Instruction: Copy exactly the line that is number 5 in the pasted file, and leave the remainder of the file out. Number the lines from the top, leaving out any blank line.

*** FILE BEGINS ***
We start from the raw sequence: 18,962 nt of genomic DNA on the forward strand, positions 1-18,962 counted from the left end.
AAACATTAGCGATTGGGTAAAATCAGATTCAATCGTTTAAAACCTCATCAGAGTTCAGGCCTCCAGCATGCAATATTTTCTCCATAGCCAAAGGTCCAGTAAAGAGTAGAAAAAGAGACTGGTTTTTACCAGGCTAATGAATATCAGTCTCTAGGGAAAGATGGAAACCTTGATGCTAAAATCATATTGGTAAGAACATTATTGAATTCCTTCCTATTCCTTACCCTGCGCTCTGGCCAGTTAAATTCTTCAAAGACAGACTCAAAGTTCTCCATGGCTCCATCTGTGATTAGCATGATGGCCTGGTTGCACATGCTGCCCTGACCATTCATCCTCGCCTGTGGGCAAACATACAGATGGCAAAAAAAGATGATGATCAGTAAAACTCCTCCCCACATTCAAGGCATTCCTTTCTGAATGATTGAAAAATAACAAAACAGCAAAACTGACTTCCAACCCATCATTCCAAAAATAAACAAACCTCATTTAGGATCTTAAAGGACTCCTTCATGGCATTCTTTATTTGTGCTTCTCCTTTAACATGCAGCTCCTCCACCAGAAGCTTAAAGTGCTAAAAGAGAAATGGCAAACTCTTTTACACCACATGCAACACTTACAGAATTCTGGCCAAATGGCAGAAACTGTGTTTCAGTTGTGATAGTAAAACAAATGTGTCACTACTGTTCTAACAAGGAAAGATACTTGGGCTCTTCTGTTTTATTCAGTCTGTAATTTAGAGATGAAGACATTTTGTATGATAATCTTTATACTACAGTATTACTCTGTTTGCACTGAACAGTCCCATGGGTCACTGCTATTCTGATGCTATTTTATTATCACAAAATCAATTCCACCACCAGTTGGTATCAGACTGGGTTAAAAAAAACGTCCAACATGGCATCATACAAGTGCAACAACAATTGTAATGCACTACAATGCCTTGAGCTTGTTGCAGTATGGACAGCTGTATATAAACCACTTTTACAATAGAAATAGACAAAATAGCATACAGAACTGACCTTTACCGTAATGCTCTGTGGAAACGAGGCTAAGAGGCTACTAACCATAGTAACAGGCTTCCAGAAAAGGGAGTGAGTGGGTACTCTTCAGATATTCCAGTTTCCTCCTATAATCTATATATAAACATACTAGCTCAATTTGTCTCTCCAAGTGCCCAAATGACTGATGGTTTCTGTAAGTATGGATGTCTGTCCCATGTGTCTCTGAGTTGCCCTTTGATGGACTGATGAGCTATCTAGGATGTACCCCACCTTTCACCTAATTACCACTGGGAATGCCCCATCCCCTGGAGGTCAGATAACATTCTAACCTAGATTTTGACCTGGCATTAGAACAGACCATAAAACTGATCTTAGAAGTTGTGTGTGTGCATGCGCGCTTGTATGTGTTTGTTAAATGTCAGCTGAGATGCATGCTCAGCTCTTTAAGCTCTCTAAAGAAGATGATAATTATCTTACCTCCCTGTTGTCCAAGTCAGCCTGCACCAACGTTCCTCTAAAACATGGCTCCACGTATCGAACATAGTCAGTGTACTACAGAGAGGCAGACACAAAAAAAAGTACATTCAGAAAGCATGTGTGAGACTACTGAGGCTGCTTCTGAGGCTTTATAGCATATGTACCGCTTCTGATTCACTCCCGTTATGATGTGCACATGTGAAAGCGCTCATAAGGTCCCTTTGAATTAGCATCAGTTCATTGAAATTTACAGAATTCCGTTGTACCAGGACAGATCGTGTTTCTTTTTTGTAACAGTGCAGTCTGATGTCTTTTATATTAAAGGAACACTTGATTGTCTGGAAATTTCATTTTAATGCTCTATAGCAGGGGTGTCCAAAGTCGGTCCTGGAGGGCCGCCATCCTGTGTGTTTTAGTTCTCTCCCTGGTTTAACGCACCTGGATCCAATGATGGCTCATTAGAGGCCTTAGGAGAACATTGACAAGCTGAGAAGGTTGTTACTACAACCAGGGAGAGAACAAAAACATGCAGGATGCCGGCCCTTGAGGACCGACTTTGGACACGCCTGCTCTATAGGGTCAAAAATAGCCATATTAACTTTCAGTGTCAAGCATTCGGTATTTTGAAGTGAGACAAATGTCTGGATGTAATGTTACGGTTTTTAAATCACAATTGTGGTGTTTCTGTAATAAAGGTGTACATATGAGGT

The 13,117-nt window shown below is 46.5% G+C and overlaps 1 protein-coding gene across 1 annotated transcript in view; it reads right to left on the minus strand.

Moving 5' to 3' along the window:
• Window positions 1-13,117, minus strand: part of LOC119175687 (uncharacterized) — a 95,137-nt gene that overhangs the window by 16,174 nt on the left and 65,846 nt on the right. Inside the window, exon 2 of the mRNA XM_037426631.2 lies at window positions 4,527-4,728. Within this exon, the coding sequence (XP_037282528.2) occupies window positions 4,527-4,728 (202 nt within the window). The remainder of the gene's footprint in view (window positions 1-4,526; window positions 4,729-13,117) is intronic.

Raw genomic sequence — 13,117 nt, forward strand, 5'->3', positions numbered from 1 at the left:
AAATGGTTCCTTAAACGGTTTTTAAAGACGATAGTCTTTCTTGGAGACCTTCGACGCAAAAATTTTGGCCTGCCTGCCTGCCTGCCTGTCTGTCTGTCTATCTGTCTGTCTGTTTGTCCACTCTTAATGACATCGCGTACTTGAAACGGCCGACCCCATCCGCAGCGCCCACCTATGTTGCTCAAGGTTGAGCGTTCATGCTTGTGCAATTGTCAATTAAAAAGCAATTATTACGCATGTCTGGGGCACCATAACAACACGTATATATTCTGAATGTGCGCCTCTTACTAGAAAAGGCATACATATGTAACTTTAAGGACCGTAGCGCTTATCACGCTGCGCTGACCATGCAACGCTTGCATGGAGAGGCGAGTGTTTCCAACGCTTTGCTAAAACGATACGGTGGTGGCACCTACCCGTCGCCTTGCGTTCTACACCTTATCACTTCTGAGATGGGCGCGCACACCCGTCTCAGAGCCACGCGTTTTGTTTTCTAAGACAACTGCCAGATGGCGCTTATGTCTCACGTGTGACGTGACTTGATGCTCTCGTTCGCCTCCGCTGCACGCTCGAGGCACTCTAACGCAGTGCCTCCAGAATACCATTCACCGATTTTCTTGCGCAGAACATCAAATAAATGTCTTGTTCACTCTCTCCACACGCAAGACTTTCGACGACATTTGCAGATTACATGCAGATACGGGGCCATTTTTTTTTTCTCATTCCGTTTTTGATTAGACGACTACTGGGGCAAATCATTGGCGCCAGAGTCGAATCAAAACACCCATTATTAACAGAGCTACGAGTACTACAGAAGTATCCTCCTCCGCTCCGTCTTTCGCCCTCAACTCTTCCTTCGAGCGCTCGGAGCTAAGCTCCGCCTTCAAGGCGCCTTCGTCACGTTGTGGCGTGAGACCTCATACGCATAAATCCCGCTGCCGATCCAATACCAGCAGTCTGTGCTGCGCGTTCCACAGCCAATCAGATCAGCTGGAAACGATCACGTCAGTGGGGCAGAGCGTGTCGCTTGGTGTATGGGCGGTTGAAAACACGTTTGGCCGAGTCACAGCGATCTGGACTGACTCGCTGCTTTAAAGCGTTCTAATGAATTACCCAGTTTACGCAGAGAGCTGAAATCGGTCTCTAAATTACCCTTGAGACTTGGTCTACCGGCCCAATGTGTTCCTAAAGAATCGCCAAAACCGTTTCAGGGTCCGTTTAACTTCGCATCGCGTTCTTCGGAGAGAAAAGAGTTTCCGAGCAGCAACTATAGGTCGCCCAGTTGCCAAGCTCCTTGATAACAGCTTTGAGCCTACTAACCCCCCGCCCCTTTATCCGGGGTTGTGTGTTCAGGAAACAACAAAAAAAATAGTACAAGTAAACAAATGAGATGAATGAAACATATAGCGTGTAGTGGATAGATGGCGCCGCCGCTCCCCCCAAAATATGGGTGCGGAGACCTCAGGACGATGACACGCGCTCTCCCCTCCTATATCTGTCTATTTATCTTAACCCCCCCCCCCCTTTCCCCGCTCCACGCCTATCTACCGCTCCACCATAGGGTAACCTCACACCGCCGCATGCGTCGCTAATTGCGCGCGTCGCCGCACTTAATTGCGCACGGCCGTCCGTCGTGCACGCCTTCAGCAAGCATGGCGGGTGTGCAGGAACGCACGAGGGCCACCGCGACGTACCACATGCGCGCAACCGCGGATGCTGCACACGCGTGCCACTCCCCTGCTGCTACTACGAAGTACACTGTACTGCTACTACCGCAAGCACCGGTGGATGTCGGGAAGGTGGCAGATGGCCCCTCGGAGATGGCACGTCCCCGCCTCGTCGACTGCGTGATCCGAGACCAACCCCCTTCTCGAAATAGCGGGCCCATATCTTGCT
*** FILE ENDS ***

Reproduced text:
• Window positions 1-13,117, minus strand: part of LOC119175687 (uncharacterized) — a 95,137-nt gene that overhangs the window by 16,174 nt on the left and 65,846 nt on the right. Inside the window, exon 2 of the mRNA XM_037426631.2 lies at window positions 4,527-4,728. Within this exon, the coding sequence (XP_037282528.2) occupies window positions 4,527-4,728 (202 nt within the window). The remainder of the gene's footprint in view (window positions 1-4,526; window positions 4,729-13,117) is intronic.